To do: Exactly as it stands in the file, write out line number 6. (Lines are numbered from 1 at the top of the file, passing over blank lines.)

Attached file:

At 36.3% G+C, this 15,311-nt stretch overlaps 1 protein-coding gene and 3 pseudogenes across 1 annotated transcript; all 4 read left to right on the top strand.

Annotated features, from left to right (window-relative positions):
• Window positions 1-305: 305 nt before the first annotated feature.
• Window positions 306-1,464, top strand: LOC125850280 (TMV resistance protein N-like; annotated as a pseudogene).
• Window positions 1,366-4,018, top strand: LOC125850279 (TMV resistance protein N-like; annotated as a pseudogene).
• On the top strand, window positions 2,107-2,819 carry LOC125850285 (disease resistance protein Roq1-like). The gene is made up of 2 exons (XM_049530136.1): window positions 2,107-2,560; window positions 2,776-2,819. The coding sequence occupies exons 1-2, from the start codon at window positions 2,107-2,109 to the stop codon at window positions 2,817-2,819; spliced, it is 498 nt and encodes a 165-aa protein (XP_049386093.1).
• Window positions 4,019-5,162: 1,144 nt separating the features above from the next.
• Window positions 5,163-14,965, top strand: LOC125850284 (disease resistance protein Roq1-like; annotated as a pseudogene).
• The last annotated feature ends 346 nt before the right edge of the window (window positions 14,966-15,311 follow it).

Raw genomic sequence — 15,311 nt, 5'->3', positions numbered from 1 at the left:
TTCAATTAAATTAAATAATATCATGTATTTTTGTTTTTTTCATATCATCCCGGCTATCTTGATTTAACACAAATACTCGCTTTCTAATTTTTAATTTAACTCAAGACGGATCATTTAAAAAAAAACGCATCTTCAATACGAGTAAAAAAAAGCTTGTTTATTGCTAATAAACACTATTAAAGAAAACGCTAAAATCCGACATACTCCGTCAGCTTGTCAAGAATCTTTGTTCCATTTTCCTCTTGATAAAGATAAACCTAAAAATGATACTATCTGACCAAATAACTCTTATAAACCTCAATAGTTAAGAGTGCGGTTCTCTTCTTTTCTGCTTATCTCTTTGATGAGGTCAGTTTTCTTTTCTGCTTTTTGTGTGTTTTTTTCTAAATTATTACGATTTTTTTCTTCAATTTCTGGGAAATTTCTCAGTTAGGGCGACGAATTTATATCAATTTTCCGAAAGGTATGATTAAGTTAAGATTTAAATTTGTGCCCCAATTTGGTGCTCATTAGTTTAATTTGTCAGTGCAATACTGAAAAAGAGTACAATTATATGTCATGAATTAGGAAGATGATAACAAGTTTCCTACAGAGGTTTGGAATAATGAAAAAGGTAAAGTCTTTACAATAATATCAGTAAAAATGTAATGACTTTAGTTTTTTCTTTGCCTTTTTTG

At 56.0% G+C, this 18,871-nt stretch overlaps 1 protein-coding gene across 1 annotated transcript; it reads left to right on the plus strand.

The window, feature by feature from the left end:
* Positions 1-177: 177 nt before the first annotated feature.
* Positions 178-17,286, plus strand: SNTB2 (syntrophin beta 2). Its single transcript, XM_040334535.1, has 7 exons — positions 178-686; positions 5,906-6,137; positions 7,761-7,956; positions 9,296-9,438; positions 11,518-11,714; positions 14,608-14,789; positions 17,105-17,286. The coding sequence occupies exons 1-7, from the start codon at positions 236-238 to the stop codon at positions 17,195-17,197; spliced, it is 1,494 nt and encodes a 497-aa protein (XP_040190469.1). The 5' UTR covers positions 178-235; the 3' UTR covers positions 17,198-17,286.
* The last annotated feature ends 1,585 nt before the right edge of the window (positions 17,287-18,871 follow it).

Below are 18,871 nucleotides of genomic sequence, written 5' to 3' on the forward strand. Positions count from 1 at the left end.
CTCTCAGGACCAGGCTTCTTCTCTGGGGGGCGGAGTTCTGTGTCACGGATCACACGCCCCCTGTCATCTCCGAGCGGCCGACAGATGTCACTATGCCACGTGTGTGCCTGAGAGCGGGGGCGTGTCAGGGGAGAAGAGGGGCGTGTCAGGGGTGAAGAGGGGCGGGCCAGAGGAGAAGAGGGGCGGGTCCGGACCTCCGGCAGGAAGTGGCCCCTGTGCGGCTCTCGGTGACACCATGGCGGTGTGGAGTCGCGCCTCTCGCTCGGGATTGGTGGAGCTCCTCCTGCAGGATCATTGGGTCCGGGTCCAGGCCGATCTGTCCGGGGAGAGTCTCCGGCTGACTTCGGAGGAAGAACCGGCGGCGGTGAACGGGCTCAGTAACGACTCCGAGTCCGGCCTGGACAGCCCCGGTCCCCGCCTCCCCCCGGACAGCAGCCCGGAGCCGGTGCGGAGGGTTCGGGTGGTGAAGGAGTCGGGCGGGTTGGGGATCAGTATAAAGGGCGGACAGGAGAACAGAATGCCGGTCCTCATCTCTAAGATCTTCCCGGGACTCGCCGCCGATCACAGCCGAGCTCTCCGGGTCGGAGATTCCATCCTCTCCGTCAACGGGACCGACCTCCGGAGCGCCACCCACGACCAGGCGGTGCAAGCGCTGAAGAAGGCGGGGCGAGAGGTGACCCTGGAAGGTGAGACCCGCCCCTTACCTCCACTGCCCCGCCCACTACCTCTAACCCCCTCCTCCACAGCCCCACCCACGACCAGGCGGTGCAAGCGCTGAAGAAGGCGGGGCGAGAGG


• On the top strand, window positions 2,107-2,819 carry LOC125850285 (disease resistance protein Roq1-like). The gene is made up of 2 exons (XM_049530136.1): window positions 2,107-2,560; window positions 2,776-2,819. The coding sequence occupies exons 1-2, from the start codon at window positions 2,107-2,109 to the stop codon at window positions 2,817-2,819; spliced, it is 498 nt and encodes a 165-aa protein (XP_049386093.1).